I have mixed opinions about this book. There's a lot of useful information, and the lay out is nice, but I think it would be a mistake to use it as a first and last resource as many people do and rate your sucess and failure upon those answered and unanswered query letters. A good example is the fact that most major labels only except submissions from management companies, and most management companies often want to see that you local recognition before they take you on. Some of the better ones may only represent one or two artists because a lot of time and money is required, and those that don't often do little more than keep you in their rolodex and throw a gig here and there and take commish when their main act is unavailable - - And Indie labels too want local name recognition, especially if it requires an investment as any production does. Art aside, music IS a business... if a louzy sounding group has a following of a few hundred and plays out regularly, the odds of selling enough CDs to recap the production cost are obvoiusly much higher than say a talented songwriter/performer with a great home studio, but no band or name recognition. The answer then is to make sure you're playing out. You also need to study the grapevine and the "scene" of the music you play. Many of the management companies and indie labels that your favorite bands were on before they made it big may not necessarily be in The Song Writer's Market, yet those were the people who positioned those artists for recognition to get "discovered" - - doing a bit of research and using the internet might yield surprizing results. Many record companies even have up to date A & R pages explaining criterea for submission with surprizing detail and others will answer e-mail. Also note : the info in this book is based on what was submitted to them. They don't actually look up each of the 1,000s of listings. By the time each edition hits print, many are already out of business, some are bombarded with more tapes than they can handle, and others weren't legit to start ("Sorry, we're not excepting material except for our songwriting context. Please send a check for...")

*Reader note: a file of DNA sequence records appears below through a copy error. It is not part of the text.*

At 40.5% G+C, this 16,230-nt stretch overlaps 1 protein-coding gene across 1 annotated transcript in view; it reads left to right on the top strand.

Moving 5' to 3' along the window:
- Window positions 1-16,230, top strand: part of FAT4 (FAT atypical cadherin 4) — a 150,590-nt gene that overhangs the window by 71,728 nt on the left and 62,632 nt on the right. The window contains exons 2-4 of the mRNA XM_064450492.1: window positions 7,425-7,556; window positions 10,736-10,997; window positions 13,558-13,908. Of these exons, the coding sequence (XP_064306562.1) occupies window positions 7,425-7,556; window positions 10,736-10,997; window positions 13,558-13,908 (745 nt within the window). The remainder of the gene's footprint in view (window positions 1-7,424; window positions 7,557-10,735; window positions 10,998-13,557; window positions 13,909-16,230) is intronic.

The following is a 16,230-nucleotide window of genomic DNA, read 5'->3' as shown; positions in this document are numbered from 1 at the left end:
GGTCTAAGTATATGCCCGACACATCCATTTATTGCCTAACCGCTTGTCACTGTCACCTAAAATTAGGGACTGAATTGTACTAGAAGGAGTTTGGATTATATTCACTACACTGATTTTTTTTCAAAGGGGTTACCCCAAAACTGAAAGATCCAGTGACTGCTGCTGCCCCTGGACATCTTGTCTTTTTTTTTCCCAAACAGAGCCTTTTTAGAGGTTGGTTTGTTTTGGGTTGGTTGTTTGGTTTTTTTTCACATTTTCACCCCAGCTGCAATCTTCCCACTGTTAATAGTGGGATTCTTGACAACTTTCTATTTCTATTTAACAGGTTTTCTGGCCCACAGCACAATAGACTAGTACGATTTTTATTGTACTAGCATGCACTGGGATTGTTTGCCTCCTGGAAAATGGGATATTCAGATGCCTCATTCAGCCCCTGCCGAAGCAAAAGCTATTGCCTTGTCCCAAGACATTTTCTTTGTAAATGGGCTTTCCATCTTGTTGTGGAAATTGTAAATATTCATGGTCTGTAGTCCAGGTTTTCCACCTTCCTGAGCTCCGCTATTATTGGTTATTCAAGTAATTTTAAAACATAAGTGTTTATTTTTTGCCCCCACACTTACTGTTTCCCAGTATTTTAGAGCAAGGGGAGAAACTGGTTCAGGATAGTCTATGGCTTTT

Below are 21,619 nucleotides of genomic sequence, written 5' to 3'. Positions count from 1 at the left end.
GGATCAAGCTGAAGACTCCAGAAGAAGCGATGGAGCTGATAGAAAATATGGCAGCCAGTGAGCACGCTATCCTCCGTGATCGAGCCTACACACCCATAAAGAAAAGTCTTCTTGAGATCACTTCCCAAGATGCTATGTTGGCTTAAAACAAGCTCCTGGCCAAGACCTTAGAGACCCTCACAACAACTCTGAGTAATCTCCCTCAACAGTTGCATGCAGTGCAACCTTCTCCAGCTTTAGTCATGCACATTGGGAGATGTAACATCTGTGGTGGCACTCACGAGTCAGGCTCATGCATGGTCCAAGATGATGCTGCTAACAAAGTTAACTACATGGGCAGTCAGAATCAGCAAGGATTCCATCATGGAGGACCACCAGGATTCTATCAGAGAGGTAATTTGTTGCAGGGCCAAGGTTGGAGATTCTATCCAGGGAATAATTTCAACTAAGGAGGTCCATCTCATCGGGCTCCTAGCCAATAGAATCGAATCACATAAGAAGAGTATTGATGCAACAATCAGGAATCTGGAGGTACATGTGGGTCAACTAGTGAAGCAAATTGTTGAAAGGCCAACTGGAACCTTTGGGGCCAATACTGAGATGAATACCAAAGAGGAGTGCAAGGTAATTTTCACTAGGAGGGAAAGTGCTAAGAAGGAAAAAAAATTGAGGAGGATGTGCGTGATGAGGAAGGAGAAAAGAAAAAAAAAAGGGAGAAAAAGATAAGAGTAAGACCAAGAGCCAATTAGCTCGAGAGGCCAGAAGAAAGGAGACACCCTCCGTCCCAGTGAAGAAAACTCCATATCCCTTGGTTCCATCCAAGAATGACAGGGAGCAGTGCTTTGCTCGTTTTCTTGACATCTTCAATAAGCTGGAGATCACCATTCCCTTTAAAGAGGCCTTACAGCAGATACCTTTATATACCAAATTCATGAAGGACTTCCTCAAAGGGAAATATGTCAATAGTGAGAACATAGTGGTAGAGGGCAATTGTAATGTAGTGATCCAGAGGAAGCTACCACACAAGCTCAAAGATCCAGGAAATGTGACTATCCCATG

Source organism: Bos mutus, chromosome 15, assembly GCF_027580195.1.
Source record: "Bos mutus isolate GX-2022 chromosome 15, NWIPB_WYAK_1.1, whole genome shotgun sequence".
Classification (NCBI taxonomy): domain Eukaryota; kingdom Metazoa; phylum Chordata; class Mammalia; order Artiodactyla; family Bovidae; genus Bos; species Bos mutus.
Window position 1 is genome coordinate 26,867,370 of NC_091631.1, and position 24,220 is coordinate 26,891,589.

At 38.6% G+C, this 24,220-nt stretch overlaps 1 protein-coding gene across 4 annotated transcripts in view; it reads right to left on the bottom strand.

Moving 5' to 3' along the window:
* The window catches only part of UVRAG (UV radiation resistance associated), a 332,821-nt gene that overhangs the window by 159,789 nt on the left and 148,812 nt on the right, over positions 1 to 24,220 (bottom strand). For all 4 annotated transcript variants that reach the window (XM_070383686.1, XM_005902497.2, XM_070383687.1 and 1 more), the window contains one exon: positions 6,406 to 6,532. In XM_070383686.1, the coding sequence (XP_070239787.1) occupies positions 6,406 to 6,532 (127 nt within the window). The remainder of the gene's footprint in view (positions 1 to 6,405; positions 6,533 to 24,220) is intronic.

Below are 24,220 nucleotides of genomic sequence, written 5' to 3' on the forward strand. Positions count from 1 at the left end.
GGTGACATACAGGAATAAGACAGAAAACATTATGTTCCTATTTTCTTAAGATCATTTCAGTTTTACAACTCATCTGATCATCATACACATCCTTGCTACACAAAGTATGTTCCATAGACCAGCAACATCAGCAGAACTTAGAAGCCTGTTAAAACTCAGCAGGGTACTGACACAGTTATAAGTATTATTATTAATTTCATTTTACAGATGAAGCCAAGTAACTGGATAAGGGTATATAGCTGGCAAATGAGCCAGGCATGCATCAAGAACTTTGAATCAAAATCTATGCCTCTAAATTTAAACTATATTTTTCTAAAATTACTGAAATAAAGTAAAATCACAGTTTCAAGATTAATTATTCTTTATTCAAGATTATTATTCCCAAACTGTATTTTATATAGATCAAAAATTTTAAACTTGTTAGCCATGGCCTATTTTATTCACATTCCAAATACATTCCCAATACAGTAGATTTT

So my suggestion would be, get this book as a supplemnetary resource, but scope out resources in your own scene first, including local ones as well as examining the trail groups or artists with similar vibes took. Be aware of labels and management for new and older resources and the links on their web sites (which also include links to groups with similar vibes lower down the label on more accessible but good labels.) Do what you have to move up the ladder... and that involves being seen and going from one class of venue and management to the next... then use this book for "extra credit" and who knows... you might get lucky ! ! !